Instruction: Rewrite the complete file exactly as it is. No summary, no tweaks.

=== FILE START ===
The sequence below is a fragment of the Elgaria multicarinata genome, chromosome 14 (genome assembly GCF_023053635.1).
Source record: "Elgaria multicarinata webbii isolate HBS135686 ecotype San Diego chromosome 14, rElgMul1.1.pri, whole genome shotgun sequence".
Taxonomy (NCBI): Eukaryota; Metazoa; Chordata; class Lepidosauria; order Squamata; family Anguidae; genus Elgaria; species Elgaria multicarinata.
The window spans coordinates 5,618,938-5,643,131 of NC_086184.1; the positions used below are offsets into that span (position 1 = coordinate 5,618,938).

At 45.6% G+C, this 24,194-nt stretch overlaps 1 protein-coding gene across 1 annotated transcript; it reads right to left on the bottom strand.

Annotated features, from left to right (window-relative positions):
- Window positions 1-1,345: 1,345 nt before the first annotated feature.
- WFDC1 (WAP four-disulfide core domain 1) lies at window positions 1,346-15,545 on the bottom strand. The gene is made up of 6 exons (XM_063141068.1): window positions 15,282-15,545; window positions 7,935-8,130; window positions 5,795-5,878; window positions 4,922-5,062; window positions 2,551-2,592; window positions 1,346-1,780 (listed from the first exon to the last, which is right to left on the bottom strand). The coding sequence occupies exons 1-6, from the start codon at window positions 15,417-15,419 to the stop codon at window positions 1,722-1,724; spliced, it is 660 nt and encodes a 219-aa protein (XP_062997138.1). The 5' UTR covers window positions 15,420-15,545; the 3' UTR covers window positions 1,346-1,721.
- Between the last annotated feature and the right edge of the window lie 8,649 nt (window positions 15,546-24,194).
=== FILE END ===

The sequence below is a fragment of the Elgaria multicarinata genome, chromosome 14 (genome assembly GCF_023053635.1).
Source record: "Elgaria multicarinata webbii isolate HBS135686 ecotype San Diego chromosome 14, rElgMul1.1.pri, whole genome shotgun sequence".
Taxonomy (NCBI): Eukaryota; Metazoa; Chordata; class Lepidosauria; order Squamata; family Anguidae; genus Elgaria; species Elgaria multicarinata.
The window spans coordinates 5,618,938-5,643,131 of NC_086184.1; the positions used below are offsets into that span (position 1 = coordinate 5,618,938).

At 45.6% G+C, this 24,194-nt stretch overlaps 1 protein-coding gene across 1 annotated transcript; it reads right to left on the bottom strand.

Annotated features, from left to right (window-relative positions):
- Window positions 1-1,345: 1,345 nt before the first annotated feature.
- WFDC1 (WAP four-disulfide core domain 1) lies at window positions 1,346-15,545 on the bottom strand. The gene is made up of 6 exons (XM_063141068.1): window positions 15,282-15,545; window positions 7,935-8,130; window positions 5,795-5,878; window positions 4,922-5,062; window positions 2,551-2,592; window positions 1,346-1,780 (listed from the first exon to the last, which is right to left on the bottom strand). The coding sequence occupies exons 1-6, from the start codon at window positions 15,417-15,419 to the stop codon at window positions 1,722-1,724; spliced, it is 660 nt and encodes a 219-aa protein (XP_062997138.1). The 5' UTR covers window positions 15,420-15,545; the 3' UTR covers window positions 1,346-1,721.
- Between the last annotated feature and the right edge of the window lie 8,649 nt (window positions 15,546-24,194).